• 1/4 cup of soy sauce
  • 2 tablespoons of sesame oil
  • 3 tablespoons of fresh chopped garlic
  • 1 small sliced onion
  • 1 teaspoon of brown sugar
  • 1 small bunch of sliced green onion
  • 2 King Oyster mushrooms, sliced
  • 2 red potatoes, cubed
  • 2 carrots, 1 inch slices
  1. Cut the short-ribs, one bone per piece.
  2. Place the short-ribs into a large pot, with the bone vertical. Fill the pot with cold water and allow the beef to soak for 1 hour. Change the water three to four times.
  3. Change the water in the pot one final time, and bring the pot of ribs and water to a rolling boil
  4. Simmer the ribs for 15 minutes
  5. During this time, whisk the water, soy sauce, sesame oil, garlic, and white onion into a bowl.
  6. Remove the ribs with tongs and place on a clean dish. (I also rinsed the ribs under cool water once more to remove a little extra fat)
  7. Pour the remaining liquid into a heat-proof bowl*(because of the high fat content, flushing the liquid down the sink will clog your drain. Instead, let the liquid cool and the fat to float to the service. Discard the fat in the trash. The remaining poaching liquid is beef stock that you can either keep for another dish, or discard. I kept it and put it in my beef stew I made the following morning)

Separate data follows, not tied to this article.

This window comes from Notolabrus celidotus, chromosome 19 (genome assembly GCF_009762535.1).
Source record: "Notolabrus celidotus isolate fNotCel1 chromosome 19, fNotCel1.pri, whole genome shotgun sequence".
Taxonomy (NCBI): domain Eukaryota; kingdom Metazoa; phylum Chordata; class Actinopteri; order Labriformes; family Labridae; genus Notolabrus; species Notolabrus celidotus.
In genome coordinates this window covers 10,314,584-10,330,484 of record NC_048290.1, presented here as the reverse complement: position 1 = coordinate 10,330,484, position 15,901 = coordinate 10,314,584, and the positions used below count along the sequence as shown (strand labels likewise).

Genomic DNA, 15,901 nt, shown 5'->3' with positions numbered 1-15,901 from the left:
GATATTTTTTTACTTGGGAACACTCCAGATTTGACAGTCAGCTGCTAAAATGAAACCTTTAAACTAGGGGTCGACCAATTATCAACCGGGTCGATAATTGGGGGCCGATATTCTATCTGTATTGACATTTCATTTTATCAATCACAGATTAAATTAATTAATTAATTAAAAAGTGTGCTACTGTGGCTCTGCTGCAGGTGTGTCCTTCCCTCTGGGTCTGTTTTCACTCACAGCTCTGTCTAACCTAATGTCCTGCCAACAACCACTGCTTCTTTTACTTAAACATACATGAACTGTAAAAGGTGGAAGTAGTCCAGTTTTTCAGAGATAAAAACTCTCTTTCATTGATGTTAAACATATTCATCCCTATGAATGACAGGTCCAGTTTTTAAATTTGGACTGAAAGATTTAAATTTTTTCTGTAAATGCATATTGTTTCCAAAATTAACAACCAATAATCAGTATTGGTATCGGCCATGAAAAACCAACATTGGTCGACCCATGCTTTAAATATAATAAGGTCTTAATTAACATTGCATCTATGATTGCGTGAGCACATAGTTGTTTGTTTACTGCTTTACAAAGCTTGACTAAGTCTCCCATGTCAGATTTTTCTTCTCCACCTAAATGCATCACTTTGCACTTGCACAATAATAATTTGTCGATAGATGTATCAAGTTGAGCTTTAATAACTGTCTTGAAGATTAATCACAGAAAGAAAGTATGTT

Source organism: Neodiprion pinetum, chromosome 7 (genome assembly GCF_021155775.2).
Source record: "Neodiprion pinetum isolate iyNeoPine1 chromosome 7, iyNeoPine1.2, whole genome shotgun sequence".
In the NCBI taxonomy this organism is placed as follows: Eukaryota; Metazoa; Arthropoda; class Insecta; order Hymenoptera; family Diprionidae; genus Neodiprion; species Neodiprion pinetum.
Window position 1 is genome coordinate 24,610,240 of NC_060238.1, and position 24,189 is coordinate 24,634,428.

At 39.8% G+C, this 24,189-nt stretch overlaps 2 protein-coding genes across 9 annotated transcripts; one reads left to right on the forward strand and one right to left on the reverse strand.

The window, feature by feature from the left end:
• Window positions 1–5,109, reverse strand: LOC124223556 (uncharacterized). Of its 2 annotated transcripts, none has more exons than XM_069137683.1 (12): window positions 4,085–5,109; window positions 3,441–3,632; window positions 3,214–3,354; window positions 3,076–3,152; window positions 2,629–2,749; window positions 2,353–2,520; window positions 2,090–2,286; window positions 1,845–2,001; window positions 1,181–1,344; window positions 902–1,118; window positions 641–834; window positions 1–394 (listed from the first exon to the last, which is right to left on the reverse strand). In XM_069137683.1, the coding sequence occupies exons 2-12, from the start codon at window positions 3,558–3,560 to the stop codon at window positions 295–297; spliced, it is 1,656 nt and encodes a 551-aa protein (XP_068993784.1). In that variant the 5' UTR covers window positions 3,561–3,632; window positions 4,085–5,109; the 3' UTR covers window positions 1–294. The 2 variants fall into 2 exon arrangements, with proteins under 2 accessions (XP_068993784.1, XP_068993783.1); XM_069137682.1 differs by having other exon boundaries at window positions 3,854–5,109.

8. Clean out your pot, and then place the ribs back inside of the pot.
  9. Add the soy sauce mixture, and simmer over low heat for 15 minutes
  10. In the mean time, slice the potato, carrot, green onion, mushroom (and really any other vegetable that you want to add, just make sure it’s a sturdy vegetable that will hold up after simmer for an hour).
  11. Add the vegetables to the pot, and using a spoon drizzle some of the liquid over the vegetables
  12. Cover tightly and simmer over low heat for 1 hour. (DO NOT OPEN THE LID OF THE POT FOR ONE HOUR)